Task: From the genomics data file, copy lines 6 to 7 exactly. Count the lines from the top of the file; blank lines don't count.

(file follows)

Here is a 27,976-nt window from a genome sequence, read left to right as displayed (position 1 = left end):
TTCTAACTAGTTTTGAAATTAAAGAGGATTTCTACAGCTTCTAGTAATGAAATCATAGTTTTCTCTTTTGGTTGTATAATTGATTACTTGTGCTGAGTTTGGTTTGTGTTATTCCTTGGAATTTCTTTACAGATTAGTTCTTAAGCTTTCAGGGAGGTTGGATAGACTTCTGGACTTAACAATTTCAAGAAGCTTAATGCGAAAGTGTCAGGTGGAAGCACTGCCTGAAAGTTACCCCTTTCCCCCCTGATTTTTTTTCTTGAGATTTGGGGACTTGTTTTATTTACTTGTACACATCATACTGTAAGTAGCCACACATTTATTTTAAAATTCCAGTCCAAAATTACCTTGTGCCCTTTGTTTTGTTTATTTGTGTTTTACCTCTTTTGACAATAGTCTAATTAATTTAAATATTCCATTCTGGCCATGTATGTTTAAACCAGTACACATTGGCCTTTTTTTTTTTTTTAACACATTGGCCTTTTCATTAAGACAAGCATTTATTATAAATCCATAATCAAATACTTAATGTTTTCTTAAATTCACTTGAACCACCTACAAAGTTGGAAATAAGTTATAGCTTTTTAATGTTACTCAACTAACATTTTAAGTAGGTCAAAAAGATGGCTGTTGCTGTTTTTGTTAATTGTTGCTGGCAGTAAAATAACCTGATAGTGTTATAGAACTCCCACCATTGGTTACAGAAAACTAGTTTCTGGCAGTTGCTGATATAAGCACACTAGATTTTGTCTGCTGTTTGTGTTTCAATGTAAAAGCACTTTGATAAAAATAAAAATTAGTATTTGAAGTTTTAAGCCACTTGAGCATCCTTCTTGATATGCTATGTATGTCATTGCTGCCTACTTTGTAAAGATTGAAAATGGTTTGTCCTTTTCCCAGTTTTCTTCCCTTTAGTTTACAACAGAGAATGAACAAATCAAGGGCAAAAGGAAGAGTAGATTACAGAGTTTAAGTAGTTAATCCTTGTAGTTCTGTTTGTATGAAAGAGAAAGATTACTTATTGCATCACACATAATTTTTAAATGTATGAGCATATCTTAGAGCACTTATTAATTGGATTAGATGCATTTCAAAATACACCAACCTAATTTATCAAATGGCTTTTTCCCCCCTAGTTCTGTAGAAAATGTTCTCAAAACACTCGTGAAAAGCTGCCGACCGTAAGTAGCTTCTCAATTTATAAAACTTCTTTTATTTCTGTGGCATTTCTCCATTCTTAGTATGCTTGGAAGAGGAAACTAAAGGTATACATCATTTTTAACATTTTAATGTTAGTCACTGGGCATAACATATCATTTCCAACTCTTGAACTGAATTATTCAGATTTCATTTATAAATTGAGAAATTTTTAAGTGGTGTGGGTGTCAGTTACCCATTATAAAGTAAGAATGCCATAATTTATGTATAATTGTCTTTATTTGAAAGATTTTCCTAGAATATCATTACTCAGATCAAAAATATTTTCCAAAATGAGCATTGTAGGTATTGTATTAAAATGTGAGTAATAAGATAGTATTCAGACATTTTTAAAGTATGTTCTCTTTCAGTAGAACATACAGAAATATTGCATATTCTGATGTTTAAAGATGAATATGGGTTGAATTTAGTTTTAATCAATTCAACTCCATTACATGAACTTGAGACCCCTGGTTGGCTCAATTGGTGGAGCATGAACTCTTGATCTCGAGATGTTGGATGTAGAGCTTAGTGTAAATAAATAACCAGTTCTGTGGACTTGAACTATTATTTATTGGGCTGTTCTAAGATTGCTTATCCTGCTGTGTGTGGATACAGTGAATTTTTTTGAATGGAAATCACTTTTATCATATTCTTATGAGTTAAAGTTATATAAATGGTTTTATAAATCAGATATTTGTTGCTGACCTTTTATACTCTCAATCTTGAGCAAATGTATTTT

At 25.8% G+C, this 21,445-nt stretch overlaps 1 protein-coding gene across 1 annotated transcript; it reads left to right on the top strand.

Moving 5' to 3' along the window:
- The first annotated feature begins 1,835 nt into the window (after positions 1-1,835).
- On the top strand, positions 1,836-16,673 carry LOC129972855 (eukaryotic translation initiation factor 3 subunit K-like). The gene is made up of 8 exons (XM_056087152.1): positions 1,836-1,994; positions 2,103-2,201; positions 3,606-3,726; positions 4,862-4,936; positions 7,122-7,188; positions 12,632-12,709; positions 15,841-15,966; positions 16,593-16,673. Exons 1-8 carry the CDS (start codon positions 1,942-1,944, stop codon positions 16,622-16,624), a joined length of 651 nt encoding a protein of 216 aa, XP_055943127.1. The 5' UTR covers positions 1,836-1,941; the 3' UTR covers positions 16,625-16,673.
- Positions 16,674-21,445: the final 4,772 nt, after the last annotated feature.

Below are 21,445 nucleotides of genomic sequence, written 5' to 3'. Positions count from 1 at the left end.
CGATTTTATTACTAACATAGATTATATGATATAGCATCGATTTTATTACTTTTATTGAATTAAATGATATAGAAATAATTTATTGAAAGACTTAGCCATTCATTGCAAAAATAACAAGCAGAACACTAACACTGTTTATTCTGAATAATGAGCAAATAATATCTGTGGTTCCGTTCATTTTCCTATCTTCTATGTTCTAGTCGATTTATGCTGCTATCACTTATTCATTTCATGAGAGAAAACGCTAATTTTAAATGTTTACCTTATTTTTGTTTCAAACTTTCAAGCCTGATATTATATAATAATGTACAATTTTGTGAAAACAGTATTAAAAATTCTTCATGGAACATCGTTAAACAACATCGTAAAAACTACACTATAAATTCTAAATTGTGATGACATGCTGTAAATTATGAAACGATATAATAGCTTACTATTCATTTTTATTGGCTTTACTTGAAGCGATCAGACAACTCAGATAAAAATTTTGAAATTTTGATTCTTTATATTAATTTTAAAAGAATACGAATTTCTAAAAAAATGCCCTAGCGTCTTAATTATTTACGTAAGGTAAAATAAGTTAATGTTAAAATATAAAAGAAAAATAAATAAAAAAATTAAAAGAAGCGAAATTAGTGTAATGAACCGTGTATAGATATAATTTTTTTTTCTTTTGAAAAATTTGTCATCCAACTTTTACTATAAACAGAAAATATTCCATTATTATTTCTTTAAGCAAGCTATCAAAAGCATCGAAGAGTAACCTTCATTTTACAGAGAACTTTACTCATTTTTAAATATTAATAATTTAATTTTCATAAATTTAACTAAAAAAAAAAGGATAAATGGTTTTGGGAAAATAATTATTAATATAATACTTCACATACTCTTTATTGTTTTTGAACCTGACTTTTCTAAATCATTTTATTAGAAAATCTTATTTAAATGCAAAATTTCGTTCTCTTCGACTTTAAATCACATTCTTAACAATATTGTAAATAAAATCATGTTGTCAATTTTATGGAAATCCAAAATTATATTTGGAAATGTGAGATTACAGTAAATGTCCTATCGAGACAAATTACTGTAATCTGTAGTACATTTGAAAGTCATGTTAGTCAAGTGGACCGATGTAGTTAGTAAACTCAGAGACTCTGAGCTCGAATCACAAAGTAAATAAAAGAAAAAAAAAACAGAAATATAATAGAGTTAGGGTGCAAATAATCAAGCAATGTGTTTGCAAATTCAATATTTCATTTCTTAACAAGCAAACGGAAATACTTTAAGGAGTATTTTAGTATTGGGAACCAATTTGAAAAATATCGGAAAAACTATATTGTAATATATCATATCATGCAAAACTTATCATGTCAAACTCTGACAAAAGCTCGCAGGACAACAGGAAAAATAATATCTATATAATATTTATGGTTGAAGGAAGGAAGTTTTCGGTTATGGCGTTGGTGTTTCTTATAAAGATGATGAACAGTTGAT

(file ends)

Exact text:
- On the top strand, positions 1,836-16,673 carry LOC129972855 (eukaryotic translation initiation factor 3 subunit K-like). The gene is made up of 8 exons (XM_056087152.1): positions 1,836-1,994; positions 2,103-2,201; positions 3,606-3,726; positions 4,862-4,936; positions 7,122-7,188; positions 12,632-12,709; positions 15,841-15,966; positions 16,593-16,673. Exons 1-8 carry the CDS (start codon positions 1,942-1,944, stop codon positions 16,622-16,624), a joined length of 651 nt encoding a protein of 216 aa, XP_055943127.1. The 5' UTR covers positions 1,836-1,941; the 3' UTR covers positions 16,625-16,673.
- Positions 16,674-21,445: the final 4,772 nt, after the last annotated feature.